Registry keys

This is a discussion on Registry keys within the Windows Programming forums, part of the Platform Specific Boards category; Given two HKEYs, original and copy, where copy is a copy of original obtained through RegOpenKeyEx by passing 0 as ...

  1. #1
    Cat without Hat CornedBee's Avatar
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    Registry keys

    Given two HKEYs, original and copy, where copy is a copy of original obtained through RegOpenKeyEx by passing 0 as name, is there a way to find out if these two point to the same key?
    All the buzzt!
    CornedBee

    "There is not now, nor has there ever been, nor will there ever be, any programming language in which it is the least bit difficult to write bad code."
    - Flon's Law

  2. #2
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    Post a specific examples.

    Do you want to comparehandle, pointer, or the actual string of the registry key?

    Kuphryn

  3. #3
    Registered User Codeplug's Avatar
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    I don't think there is any reliable way to compare based on HKEY handles alone.

    gg

  4. #4
    Cat without Hat CornedBee's Avatar
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    Example. I have written an iterator over registry keys (Codeplug knows this).

    The iterator essentially looks like this:
    Code:
    class reg_key_iterator {
    	// Used for RegEnumKeysEx
    	HKEY parent;
    	DWORD index;
    
    public:
    	reg_key_iterator(HKEY p, DWORD i)
    		: index(i)
    	{
    		internal::regCopyKey(p, KEY_ALL_ACCESS, parent);
    	}
    }
    internal::regCopyKey just calls RegOpenKeyEx to copy the handle p into parent.
    Code:
    ::RegOpenKeyEx(in, 0, 0, sam, &out);
    The problem is, if I create two iterators over the same key with this, I need to compare them, and parent == o.parent doesn't work, because the handles have different values.
    The iterator copies the key to avoid other objects closing the handle.

    Is there a way I can find out if two HKEYs with distinct values point to the same key?

    Thx in advance.
    All the buzzt!
    CornedBee

    "There is not now, nor has there ever been, nor will there ever be, any programming language in which it is the least bit difficult to write bad code."
    - Flon's Law

  5. #5
    Registered User Codeplug's Avatar
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    I noticed on my win2k box that the first copied handle was only 4 bytes off from the original handle value - probably don't want to count on that though.

    First thing that comes to my mind is to keep track of the full "pathname" of the hive that reg_key_iterator is iterating over.

    Or you could come up with a HKEY class that uses reference counting so you don't have to make copies, then use the HKEY in the comparison.

    gg

  6. #6
    Cat without Hat CornedBee's Avatar
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    I used the second solution. Is this shared_hkey correct?
    Code:
    class shared_hkey {
    	HKEY key;
    	long *refcount;
    public:
    	shared_hkey()
    		: key(0), refcount(0)
    	{
    	}
    	shared_hkey(HKEY h)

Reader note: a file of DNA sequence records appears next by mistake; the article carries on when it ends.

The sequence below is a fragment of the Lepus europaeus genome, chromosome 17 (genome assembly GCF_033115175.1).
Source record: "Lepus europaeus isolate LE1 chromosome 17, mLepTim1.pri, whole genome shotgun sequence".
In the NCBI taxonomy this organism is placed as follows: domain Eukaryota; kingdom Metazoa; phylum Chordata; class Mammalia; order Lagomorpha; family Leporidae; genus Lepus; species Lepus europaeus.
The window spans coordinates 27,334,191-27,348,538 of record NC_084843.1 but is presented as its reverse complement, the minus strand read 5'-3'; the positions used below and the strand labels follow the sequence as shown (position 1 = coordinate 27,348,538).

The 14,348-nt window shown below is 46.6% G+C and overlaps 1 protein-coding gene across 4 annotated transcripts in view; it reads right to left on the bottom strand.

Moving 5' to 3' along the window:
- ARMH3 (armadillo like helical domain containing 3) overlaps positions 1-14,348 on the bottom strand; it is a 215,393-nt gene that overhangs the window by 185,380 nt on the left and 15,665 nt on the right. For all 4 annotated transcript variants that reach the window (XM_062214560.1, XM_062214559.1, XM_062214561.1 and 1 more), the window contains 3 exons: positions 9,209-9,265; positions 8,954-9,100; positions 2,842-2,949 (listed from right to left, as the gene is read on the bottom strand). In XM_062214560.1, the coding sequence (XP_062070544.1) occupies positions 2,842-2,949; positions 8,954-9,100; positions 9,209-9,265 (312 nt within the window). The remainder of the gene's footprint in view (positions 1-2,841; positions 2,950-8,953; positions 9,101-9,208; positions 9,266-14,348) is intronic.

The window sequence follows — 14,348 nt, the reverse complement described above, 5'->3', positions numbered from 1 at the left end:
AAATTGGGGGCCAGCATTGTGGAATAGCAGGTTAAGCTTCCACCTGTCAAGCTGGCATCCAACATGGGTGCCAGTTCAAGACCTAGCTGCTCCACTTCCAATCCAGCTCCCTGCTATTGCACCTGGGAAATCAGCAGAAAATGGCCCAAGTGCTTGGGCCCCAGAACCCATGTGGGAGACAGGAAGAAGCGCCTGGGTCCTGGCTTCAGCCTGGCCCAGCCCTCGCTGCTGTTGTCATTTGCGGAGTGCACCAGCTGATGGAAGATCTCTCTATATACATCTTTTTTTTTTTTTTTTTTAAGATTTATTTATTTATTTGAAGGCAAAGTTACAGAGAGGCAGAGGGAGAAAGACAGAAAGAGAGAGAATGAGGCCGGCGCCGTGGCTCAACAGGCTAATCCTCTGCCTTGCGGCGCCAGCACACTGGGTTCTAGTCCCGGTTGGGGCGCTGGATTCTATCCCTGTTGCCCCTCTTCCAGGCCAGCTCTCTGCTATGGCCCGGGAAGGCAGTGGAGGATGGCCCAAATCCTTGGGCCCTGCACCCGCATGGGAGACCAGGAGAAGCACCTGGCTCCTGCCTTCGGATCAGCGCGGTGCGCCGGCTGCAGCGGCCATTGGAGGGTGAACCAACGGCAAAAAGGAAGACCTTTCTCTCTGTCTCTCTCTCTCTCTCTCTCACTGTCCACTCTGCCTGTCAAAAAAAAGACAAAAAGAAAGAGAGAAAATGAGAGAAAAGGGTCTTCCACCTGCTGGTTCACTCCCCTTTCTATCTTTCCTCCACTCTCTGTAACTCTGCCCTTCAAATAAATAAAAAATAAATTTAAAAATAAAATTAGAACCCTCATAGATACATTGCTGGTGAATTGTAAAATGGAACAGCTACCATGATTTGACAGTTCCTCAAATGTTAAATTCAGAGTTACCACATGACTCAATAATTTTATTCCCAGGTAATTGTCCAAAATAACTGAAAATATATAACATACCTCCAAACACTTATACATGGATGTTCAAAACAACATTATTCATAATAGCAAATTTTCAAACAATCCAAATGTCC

: key(h)
    	{
    		refcount = new long;
    		*refcount = 1;
    	}
    	shared_hkey(const shared_hkey &o)
    		: key(o.key), refcount(o.refcount)
    	{
    		if(refcount) {
    			++*refcount;
    		}
    	}
    	~shared_hkey() {
    		reset(0);
    	}
    	shared_hkey &operator =(const shared_hkey &o) {
    		if(o != *this) {
    			reset(0);
    			key = o.key;
    			refcount = o.refcount;
    			++*refcount;
    		}
    		return *this;
    	}
    	void reset(HKEY h) {
    		if(h != key && refcount) {
    			if(--*refcount == 0) {
    				delete refcount;
    				refcount = 0;
    				regCloseKey(key);
    				key = 0;
    			}
    		}
    		key = h;
    		if(key) {
    			refcount = new long;
    			*refcount = 1;
    		}
    	}
    	operator HKEY() const {
    		return key;
    	}
    	bool operator ==(const shared_hkey &o) {
    		return key == o.key;
    	}
    	bool operator !=(const shared_hkey &o) {
    		return key != o.key;
    	}
    };
    All the buzzt!
    CornedBee

    "There is not now, nor has there ever been, nor will there ever be, any programming language in which it is the least bit difficult to write bad code."
    - Flon's Law

  7. #7
    Registered User Codeplug's Avatar
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    This will cause a memory leak:
    Code:
        shared_hkey sk;
        sk.reset((HKEY)5);
        sk.reset((HKEY)5);
    Code:
        void reset(HKEY h) {
            if(key != h) {
                // "detach" from our current key
                if(refcount && --*refcount == 0) {
                    delete refcount;
                    refcount = 0;
                    regCloseKey(key);
                }
                //not really needed, but don't get warm fuzzies seeing it there
                refcount = 0; 
                key = h;
                if(key) {
                    refcount = new long;
                    *refcount = 1;
                }
            }
        }//reset
    Some other recommendations:
    Code:
    bool operator ==(const shared_hkey &o) const {
    bool operator !=(const shared_hkey &o) const {
    Looks good.

    gg

  8. #8
    Cat without Hat CornedBee's Avatar
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    Thanks a lot. Works like a charm.

    Now I need to get my dialog stream buffer properly working, but that's another project
    Attached Files Attached Files
    All the buzzt!
    CornedBee

    "There is not now, nor has there ever been, nor will there ever be, any programming language in which it is the least bit difficult to write bad code."
    - Flon's Law

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